Jared Erlien has been working as a Student Admin for the Open Textbook Library (OTL) since summer 2018. To celebrate Jared’s graduation from the University of Minnesota – Twin Cities, we asked him about his experiences working for the OTL and the insights his work in open education has brought him.

Could you tell us a little bit about yourself (background, major etc.), including how and when you started working on the OTL?

I majored in Computer Science at the University of Minnesota – Twin Cities and what led to my interest in that field was exposure to computer security and programming in high school. I got started at the OTL over the summer of 2018. I was looking for a job and I saw there was a posting of a library position that required basic programming experience and was remote. So I applied and heard back in the following week and here I am!

What drew you to work in the Open Educational Resources (OER) space?

To be honest, my primary exposure to the OER space was mostly during my work in the OTL because I didn’t really know much about OER aside from “free textbooks”. As I started work in the OTL it provided me with a new-found appreciation for “Open Education” which to me, means opening up doors to knowledge regardless of any possible division to any demographic.

What has been something you found surprising about working in OER?

I was really surprised at the amount of colleges that were adopting open textbooks! Before I thought there weren’t a lot of higher education institutions that were trying to ease the burden of cost from their students, but I was proven wrong and there are a lot of them out there making a difference to students.

What recommendations would you give to other students about making higher ed more accessible/affordable?

I highly recommend students bringing up possible OER books to their professors (probably during office hours). Of course I would recommend doing research on the book whether it covered all subjects of the course and relay that info to the professor as it increases the chance of the professor taking an interest into looking at the textbook.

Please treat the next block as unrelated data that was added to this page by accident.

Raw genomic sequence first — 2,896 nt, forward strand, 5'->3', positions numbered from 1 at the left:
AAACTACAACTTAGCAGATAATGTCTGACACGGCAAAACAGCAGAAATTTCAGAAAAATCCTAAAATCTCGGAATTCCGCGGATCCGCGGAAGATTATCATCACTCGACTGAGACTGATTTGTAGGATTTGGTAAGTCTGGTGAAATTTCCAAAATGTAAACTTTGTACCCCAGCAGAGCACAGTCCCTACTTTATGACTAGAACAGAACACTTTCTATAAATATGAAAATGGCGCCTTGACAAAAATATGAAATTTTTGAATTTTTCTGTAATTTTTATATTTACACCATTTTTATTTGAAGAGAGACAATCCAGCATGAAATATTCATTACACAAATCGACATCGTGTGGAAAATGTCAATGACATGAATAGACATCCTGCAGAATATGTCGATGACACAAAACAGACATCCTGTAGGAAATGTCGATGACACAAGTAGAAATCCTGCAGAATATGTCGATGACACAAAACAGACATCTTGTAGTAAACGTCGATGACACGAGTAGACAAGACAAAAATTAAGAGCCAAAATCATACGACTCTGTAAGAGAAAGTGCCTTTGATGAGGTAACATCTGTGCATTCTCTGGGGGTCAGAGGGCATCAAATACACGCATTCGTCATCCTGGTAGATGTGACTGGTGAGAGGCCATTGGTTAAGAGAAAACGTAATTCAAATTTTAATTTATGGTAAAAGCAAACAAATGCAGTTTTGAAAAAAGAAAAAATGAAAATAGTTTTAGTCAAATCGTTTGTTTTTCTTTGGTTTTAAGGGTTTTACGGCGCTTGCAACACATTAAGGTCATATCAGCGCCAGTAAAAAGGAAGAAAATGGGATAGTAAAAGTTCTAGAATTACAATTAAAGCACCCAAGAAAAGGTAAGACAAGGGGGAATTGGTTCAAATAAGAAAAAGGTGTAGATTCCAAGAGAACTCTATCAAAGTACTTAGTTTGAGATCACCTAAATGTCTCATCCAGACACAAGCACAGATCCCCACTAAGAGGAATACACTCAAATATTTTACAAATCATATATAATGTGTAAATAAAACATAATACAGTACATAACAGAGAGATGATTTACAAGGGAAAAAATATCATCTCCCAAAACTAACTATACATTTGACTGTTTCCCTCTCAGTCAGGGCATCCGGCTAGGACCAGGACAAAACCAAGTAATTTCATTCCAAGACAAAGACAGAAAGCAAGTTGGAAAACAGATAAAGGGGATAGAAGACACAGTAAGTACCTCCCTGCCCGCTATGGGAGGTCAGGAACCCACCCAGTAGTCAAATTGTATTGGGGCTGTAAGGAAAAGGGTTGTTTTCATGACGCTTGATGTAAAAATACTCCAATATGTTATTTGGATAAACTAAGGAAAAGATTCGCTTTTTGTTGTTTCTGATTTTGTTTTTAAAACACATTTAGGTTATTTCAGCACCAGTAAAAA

I also would recommend sharing the resources that open up these OER possibilities to others!

The Open Textbook Library is one of many hubs where you can find open education resources and as we broaden the communities’ knowledge of OER resources we could possibly see it being adopted into higher education more often!

What recommendations would you give to faculty?

Please adopt OER textbooks! I understand you need them to fit your curriculum and there are a lot out there that may fit your needs!

What has been your favorite thing about working on the OTL?

I really enjoyed adding textbooks since it provided a feeling of adding knowledge to the pool.

Adding humanities or engineering textbooks that make the topic understandable especially makes me happy, as it allows people who don’t understand technical jargon to ease themselves into a subject.

In addition to adding textbooks, I really enjoy looking through some of them. Part of my job is looking through textbooks and seeing if they fit our criteria. Doing so allows me also to parse through what the textbook offers and this more than often sparks my interest in certain textbooks and later on adding them to my collection of future reads!

How will lessons you’ve learned working on the OTL help carry you through what you do next?

An important lesson that I learned is communication. Everyone I’ve talked to in the OTL showed great communication skills such as navigating through possible textbooks to add with authors or fixing bugs in beta for the library. In computer security this will be extremely helpful as relaying information and coordinating with different teams will be required almost all the time.